Who is considered a refugee?

According to the 1951 Geneva Convention on Refugees, a refugee is someone who “owing to a well-founded fear of being persecuted for reasons of race, religion, nationality, membership of a particular social group, or political opinion, is outside the country of his nationality, and is unable to or, owing to such fear, is unwilling to avail himself of the protection of that country.”  This definition does not include people who have fled economic hardship or are victims of natural disasters.  These individuals are often deserving of humanitarian assistance, and may be admitted to the United States as immigrants, but they are not refugees.

How do refugees come to the United States?

Being admitted to the United States as a refugee is a long and complex process. Resettlement is only available to a small number of refugees worldwide (less than one half of one percent) and is only considered when there appears to be no other durable solution. Everyone who is admitted to the United States as a refugee has a stamped I-94 card indicating indefinite legal status as a refugee, and is assigned to a Voluntary Agency (such as World Relief) for resettlement services. Refugees are eligible to apply for citizenship after five years in the United States. To learn more about refugees and the resettlement process, visit the Cultural Orientation Resource Center website or participate in World Relief Seattle’s educational experience, the Refugee Simulation Project.

What are refugees like?

Refugees come from extremely diverse backgrounds, so it is crucial to avoid unhelpful generalizations when describing them. Refugees are young and old; they are single, married and have families. They are both highly educated and pre-literate. They come from rural farming villages, mega-cities and everything in between. Some speak English fluently; others only know a few words. Some have lived in refugee camps for decades; others have fled their home country recently. Refugees are doctors, taxi drivers, lawyers, environmental scientists, subsistence farmers, business executives, mechanics, elephant trainers, homemakers, activists, novelists, civil engineers, pastors, and shopkeepers.

Perhaps the only helpful generalizations to make are that refugees share the difficult experience of being forced to flee their home and are eager to learn, support their families and contribute to their adopted community. Check out our refugee stories page to get a first-hand perspective on some of the people we serve.

Are refugees legally allowed to work?

Yes. Refugees have legal status in the United States and are legally able to work immediately and indefinitely. Refugees are work-authorized and E-Verify ready. Learn more about how your business can benefit from hiring a refugee.

Is it possible that refugees may have a communicable disease?

All refugees are screened before and after their arrival to the United States, and any conditions from mild to major are noted for follow up. Refugees with highly communicable diseases generally have their entry to the U.S. denied or delayed.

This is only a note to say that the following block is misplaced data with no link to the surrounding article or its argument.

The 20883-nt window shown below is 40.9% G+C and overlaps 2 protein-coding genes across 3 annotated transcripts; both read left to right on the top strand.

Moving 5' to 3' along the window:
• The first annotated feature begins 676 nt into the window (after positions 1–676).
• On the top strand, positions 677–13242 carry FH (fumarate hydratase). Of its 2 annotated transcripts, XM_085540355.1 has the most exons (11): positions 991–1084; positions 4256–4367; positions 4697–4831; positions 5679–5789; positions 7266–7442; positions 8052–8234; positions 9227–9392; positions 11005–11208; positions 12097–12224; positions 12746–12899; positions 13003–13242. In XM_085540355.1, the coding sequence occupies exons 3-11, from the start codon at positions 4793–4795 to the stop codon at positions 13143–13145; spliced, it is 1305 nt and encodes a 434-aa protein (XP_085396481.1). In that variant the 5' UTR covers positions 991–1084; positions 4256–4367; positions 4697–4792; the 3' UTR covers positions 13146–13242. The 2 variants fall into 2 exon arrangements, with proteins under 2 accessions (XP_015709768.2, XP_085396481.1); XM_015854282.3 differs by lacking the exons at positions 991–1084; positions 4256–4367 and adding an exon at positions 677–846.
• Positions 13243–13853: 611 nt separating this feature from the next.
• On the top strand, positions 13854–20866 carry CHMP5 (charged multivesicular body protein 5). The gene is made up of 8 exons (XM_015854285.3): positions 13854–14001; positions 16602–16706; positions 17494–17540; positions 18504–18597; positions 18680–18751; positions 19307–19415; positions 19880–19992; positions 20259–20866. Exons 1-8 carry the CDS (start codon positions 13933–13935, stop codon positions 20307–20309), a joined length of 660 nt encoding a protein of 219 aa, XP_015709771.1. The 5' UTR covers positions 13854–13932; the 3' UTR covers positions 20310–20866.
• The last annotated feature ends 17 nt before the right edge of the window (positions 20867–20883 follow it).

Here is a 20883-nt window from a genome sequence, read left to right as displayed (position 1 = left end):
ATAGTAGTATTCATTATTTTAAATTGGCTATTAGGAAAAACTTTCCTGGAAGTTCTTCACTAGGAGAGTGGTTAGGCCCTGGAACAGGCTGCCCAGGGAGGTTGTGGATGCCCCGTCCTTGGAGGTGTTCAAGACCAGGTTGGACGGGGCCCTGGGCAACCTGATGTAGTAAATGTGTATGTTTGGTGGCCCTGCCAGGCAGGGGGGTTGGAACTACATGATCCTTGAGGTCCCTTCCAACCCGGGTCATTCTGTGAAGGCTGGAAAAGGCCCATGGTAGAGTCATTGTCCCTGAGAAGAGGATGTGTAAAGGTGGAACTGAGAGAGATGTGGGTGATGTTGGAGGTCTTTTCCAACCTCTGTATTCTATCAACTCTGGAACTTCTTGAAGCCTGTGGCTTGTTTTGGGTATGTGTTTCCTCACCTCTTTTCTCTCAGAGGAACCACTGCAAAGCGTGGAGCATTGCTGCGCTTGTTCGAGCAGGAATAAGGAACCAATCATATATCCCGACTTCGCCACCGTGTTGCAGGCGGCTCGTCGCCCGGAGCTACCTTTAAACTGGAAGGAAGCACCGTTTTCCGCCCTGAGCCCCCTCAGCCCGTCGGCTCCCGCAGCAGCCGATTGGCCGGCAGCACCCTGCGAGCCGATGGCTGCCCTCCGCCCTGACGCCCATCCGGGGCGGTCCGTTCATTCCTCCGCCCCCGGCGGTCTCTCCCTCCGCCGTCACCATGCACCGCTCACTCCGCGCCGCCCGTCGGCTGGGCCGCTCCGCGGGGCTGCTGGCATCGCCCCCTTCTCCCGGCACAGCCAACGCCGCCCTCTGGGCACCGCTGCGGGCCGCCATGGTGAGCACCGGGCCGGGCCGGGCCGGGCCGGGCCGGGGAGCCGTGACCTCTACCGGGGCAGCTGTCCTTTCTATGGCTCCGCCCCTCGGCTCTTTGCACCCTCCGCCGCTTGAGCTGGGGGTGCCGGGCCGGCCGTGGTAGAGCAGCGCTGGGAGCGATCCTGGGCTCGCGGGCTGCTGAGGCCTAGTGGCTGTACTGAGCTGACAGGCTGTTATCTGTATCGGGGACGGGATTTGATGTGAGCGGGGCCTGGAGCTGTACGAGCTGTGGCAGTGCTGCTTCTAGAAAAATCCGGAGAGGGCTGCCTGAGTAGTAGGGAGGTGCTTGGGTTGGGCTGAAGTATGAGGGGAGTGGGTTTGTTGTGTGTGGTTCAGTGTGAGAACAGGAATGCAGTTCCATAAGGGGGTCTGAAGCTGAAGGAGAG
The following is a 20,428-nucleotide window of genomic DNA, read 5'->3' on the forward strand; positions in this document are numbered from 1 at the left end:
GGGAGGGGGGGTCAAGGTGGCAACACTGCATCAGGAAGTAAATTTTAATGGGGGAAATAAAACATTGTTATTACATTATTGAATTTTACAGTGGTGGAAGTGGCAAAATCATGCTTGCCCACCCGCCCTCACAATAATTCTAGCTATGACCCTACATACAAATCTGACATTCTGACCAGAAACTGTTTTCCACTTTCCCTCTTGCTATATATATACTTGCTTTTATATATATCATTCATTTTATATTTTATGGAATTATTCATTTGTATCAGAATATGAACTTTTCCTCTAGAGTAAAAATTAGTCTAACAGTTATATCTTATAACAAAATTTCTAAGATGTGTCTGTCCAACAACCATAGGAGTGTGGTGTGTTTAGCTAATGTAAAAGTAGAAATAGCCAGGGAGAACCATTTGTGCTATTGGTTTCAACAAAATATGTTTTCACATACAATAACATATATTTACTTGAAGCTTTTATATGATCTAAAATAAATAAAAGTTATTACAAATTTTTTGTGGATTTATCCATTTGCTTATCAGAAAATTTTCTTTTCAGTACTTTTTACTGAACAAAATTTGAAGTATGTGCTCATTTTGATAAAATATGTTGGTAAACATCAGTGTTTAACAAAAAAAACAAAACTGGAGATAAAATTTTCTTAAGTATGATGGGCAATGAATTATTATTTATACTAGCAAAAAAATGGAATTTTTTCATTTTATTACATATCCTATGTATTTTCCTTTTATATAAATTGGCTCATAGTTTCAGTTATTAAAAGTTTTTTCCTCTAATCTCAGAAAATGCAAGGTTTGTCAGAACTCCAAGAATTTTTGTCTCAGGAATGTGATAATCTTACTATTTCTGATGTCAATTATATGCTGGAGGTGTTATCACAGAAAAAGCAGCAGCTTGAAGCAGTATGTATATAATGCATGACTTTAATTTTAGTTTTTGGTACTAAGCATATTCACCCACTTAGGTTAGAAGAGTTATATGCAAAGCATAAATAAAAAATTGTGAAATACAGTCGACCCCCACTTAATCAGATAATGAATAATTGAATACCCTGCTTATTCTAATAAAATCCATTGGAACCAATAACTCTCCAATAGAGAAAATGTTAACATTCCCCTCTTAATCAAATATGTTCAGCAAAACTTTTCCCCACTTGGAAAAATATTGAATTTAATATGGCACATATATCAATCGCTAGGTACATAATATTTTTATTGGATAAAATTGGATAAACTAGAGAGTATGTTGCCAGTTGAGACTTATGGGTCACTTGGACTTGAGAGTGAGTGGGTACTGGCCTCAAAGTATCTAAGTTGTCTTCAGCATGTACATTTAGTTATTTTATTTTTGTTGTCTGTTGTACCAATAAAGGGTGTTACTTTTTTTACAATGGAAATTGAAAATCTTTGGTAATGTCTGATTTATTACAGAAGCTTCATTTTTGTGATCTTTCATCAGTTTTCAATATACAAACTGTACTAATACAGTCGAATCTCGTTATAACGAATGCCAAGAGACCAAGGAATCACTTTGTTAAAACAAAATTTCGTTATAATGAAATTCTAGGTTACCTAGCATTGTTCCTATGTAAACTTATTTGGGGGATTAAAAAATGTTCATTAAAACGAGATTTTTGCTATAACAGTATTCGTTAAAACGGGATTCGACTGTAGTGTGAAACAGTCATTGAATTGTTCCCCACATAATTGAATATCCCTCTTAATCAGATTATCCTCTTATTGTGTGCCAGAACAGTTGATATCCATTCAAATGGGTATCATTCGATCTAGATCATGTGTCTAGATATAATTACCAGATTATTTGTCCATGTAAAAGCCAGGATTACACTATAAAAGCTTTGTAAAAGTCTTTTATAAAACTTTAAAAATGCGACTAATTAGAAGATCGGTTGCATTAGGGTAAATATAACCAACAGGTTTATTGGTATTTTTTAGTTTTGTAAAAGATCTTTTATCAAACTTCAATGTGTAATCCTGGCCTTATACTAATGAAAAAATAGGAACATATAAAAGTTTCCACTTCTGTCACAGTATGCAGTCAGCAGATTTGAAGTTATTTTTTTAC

Where are refugees coming from now?

Currently, the three biggest refugee groups arriving in Western Washington are from Iraq, Bhutan and Burma (Myanmar). There are also refugees arriving from Somalia, Eritrea, Ethiopia, Iran, the former Soviet Union and many other countries. See how you can get involved in the lives of these brave, resilient individuals.

Where do refugees live once they arrive?

The biggest concentration of refugees in Washington State is in South King County. Although World Relief Seattle originally resettled refugees in the city of Seattle, increases in the cost of living eventually prompted a move beyond the city limits to more affordable communities. For the past several years, World Relief Seattle has primarily resettled refugees in and around the southern suburb of Kent due to the availability of housing, job opportunities and public transportation. Nevertheless, we do resettle refugees in communities throughout Western Washington, according to their individual needs and connections. World Relief also has local offices in Spokane and Tri-Cities, as well as in communities across the nation. After initial placement, refugees are free to move about the country. However, until they become citizens, refugees must report any change of address to the Department of Homeland Security within 10 days. Online change of address (AR-11) form.

Where is the World Relief Seattle office?

Our office is located in central Kent, WA (about 20 miles south of downtown Seattle) close to a major transit hub and highway 167. Our address is 841 Central Ave N, Suite C-106; Kent, WA 98032. Visit the Contact us page for more info.

How is World Relief Seattle funded?

We are funded both through government contracts (federal and state) and private donations from individuals, churches, businesses and foundations. The majority of federal funding is passed along directly to refugee clients in the form of direct assistance (such as household supplies and temporary rent assistance). We depend on the generosity of donors for much of what we do as a ministry.

I want to join in! What can I do?

You can make an impact through volunteering, donating, advocating and praying. Learn more about exciting ways you, or your church, or business can get involved in World Relief Seattle.

* Some of this information was adapted and reprinted with permission from the Center for Applied Linguistics.

 

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